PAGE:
Talk:Nicholas Roerich

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Untitled[edit]

This site suggests that it was Secretary of Agriculture Wallace who suggested to FDR that the Great Seal be placed on the back of the US One Dollar Bill: [http://www.greatseal.com/levels/fdr1935.html Wallace's letter to Dal Lee, February 6, 1951]. Is there a citation to show how it is Roerich's suggestion? — Alex756 17:11, 28 Nov 2003 (UTC)

Sorry, you are absolutely right. I have corrected this error. I think. Please emend as needed of course! Wallace was a devotee of Roerich's. Google "Roerich Wallace Seal" for the connection. Caltrop 23:35, Feb 3, 2005 (UTC)

How could Roerich take his first painting classes in the same class with Shevchenko if Shevchenko died in 1861 and Roerich was born in 1874?

Also, I thought that Kobzar was Shevchenko's influential book of poems. Please correct me if Kostomarov has also written an influential book of poems under the same title.

Nazi-Soviet Pact[edit]

The quote from Roerich about invading Russia is dated 1940. Russia had not been invaded in 1940, as the Pact was still in force. So, when did he say it?

Also, what was Roerich's attitude toward the Nazis in the time of the Pact? —Preceding unsigned comment added by 76.191.135.66 (talk) 20:30, 16 October 2009 (UTC)

Request[edit]

Please translate article from the Russian Wikipedia. http://ru.wikipedia.org/wiki/Рерих,_Николай_Константинович --Deodarvostok (talk) 09:42, 20 August 2008 (UTC)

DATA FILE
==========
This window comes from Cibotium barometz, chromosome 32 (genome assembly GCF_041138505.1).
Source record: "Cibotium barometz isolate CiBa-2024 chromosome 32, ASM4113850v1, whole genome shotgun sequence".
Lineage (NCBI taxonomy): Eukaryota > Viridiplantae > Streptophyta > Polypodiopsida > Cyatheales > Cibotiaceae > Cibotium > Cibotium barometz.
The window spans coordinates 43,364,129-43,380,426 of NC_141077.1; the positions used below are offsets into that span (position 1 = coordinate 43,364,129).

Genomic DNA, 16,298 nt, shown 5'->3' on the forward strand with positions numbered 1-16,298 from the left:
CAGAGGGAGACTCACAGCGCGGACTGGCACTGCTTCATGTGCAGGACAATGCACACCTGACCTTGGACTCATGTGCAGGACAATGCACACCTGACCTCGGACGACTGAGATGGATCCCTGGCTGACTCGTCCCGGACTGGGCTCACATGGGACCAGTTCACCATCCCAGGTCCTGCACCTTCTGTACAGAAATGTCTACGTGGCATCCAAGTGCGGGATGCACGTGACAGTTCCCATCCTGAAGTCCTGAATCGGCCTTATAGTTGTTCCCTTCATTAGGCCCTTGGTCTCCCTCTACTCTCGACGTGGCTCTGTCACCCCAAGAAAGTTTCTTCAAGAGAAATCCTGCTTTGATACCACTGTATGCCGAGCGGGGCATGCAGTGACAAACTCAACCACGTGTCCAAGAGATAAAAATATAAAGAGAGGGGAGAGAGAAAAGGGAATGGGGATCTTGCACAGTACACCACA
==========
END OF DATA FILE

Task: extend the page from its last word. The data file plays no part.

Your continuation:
Agni Yoga Society[edit]

It is usual to expand statements that are in the introduction of the article in the body of the article. Since Agni Yoga is mentioned in the introduction, there should be some explanation of the importance of AY in Roerich's life. Malcolm Schosha (talk) 13:41, 17 October 2008 (UTC)

I, too wonder what reason there can be for expunging all mention of theosophy in connection with Roerich. Obviously it takes little scrutiny of his life to discover how closely he and his wife were connected to many famous theosophists, Blavatsky for example, ... and with Agni Yoga (q.v.), which the Roerichs founded. Clearly this was a central part of NR's life, and essential to understanding him. It is not acceptable to omit such important features of a subject's biography, whether or not some editors find the facts either boring or embarrassing. Indeed, it's hard to understand the first half of the 20th century without understanding how important such alternative religious movements were, in culture and the arts, in psychology, in politics, etc. Such omissions serve as further examples of how often Wikipedia falls short of authenticity... let alone keen insight. Twang (talk) 06:35, 10 September 2009 (UTC)

Manchurian Expedition[edit]

"Certain activities of Roerich so severely embarrassed the U.S. government politically..."

What did he do?? —Preceding unsigned comment added by 76.191.135.66 (talk) 20:40, 16 October 2009 (UTC)

Seconded. That was the whole reason I read the thing. The article feels more like a eulogy than like an encyclopedia entry. 70.117.19.89 (talk) 07:22, 29 October 2009 (UTC)

YES! Also why I read it. The whole article reads like a wacky Russian hagiography, it's obvious that the guy was pretty out there, so let's hear some more about his wacky beliefs. Hell, apparently they were crazy enough to cost a man the presidential election. —Preceding unsigned comment added by 188.179.67.128 (talk) 04:43, 30 November 2009 (UTC)